Zim stadia 'shameful'

HARARE - A government minister has strongly condemned the appalling state of Zimbabwe’s football stadia, describing them as derelict eyesores that prevent the country from hosting continental competitions.

In a frank assessment of the venues which have endured years of under-investment compounded by lack of political will, Local Government minister Saviour Kasukuwere said the country’s unkempt stadia were a sad indictment on the country’s leadership.

“Our stadiums are in a terrible state,” Kasukuwere said in his address to local councils, town clerks and engineers during a local government meeting in Harare on Monday.

“Our National Sports Stadium was built 30 or so years ago by the Chinese and has only undergone minor renovations since then.

“I recently flew over Rufaro Stadium, I saw them renovating but we can’t really call it renovating because it’s a combination of work and disaster.”

Zimbabwe has never hosted a major football competition like the Africa Cup of Nations (Afcon) finals with the Confederation of African Football (Caf) striping the country of its rights to host the 2000 tournament.

Caf said the Zimbabwe Football Association (Zifa) did not have a government guarantee and poor facilities were also cited when the decision was made.

In 2014, the then Cuthbert Dube led Zifa board submitted a bid to host the 2017 Afcon but again Caf flatly threw out Zimbabwe’s bid in the first round.

Caf emphasised that due to the limited time frame for the organisation of the tournament, the Executive Committee was only focusing on a host with acceptable infrastructure.

The facilities which were required included Caf standard stadia, training grounds, accommodation and communication.

Kasukuwere was particularly disappointed with the sorry state of Sakubva Stadium, a facility which has no VIP section, no Internet, no media centre, inadequate parking with players having to contend with an uneven playing surface.

“ . . . Can we go down in history as having failed to build our nation Zimbabwe?” he questioned.

“Our kids will one day ask chamaka vakawo chii (Our children will one day ask us ‘what did you build?’) . . . We have to do something about it,” Kasukuwere said.

Adding that: “I don’t believe in the notion that there are limited resources, just look at Strive Masiyiwa who is generating millions of dollars through Econet.

“Everyone in the rural areas knows of EcoCash . . . So it’s not about limited resources, I think it’s down to misplaced priorities; we invest our money where it does not benefit us at an individual level and collectively.”

It was not immediately clear what actions Kasukuwere and his ministry were taking to address the problem which has been dogging the country for some time now.

Besides old and dilapidated stadia, the country is also currently let down by an unclean and unsafe road network, littered with potholes.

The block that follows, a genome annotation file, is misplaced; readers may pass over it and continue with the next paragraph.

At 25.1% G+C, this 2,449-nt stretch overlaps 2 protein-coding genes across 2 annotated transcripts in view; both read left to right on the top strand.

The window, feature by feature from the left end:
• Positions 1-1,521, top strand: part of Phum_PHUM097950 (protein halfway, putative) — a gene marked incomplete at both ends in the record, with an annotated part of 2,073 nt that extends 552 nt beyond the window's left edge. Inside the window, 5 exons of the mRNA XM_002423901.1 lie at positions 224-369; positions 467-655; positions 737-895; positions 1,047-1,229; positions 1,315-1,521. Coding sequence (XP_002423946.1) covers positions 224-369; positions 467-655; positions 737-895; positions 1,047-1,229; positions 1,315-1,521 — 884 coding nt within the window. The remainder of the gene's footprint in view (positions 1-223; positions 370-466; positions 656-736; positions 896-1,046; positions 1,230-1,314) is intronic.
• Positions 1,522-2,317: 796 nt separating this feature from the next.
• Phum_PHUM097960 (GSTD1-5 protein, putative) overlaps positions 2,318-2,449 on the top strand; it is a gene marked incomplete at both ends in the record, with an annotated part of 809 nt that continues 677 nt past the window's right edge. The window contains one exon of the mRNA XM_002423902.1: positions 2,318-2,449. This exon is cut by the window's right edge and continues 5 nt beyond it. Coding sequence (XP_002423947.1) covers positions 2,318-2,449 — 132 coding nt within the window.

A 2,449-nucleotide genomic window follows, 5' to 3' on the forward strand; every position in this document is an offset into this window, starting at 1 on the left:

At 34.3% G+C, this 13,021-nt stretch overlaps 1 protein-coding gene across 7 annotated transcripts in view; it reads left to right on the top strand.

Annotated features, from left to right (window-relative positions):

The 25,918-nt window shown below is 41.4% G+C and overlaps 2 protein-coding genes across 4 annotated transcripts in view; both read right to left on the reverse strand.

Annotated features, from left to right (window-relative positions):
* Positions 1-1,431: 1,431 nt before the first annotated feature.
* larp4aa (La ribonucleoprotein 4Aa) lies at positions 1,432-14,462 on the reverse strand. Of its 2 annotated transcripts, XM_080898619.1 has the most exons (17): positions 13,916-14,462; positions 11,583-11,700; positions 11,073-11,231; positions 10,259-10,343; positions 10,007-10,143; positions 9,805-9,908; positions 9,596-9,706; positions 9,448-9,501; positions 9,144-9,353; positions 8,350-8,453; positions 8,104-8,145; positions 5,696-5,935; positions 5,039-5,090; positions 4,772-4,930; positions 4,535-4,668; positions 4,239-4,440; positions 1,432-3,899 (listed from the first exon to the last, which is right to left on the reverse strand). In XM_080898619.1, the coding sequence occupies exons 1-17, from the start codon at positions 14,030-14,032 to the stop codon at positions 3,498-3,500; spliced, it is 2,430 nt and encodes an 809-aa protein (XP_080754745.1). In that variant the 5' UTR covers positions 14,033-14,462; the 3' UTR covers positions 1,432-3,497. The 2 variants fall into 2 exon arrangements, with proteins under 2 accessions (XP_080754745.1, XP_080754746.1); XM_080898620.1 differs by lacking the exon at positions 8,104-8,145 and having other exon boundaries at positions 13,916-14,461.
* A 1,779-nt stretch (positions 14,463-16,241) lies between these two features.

There is also a lack of an efficient public transport system, water and electricity supplies and need for decongesting the capital city if the country entertains any hopes of meeting the Caf standards.

Zimbabwe is also the only country in the whole of southern Africa without a fully furnished bucket seat stadium with supporters having to follow proceedings while seated on concrete stands.

Worryingly, if there is a stampede at Rufaro Stadium, there is a likelihood that many people will die as the country’s most popular football venue still uses medieval turnstiles.

Barbourfields Stadium, Bulawayo: Capacity — 30 000. It underwent renovations for the African Union Region Five Games that were staged in December 2015 but still needs a lot of work. The media centre needs proper Internet facilities and furniture.

National Sports Stadium, Harare: Capacity — 60 000, grass surface, bumpy pitch, media centre needs major improvement and working Internet services, 24 hours a day.

Rufaro Stadium, Harare: Capacity — 35 000, currently undergoing renovation to remove artificial turf and replacing it with grass. There is need for properly-designated parking, new turnstiles and in addition to a proper media centre.

Mandava Stadium, Zvishavane:  Capacity — 15 000, media centre needs Internet services that are fully operational. Need for adequate parking space outside the venue. A part of the stadium needs to be integrated into the rest of the venue and can take an extra 5 000 fans, bringing the total to 20 000.

A four-star or three-star hotel is needed nearby in order to host continental games.

Ascot Stadium, Gweru: No VIP, no Internet, no media centre, no parking, no accommodation, bumpy pitch.

Sakubva Stadium, Mutare: No VIP, no Internet, no media centre, no parking, bumpy pitch.

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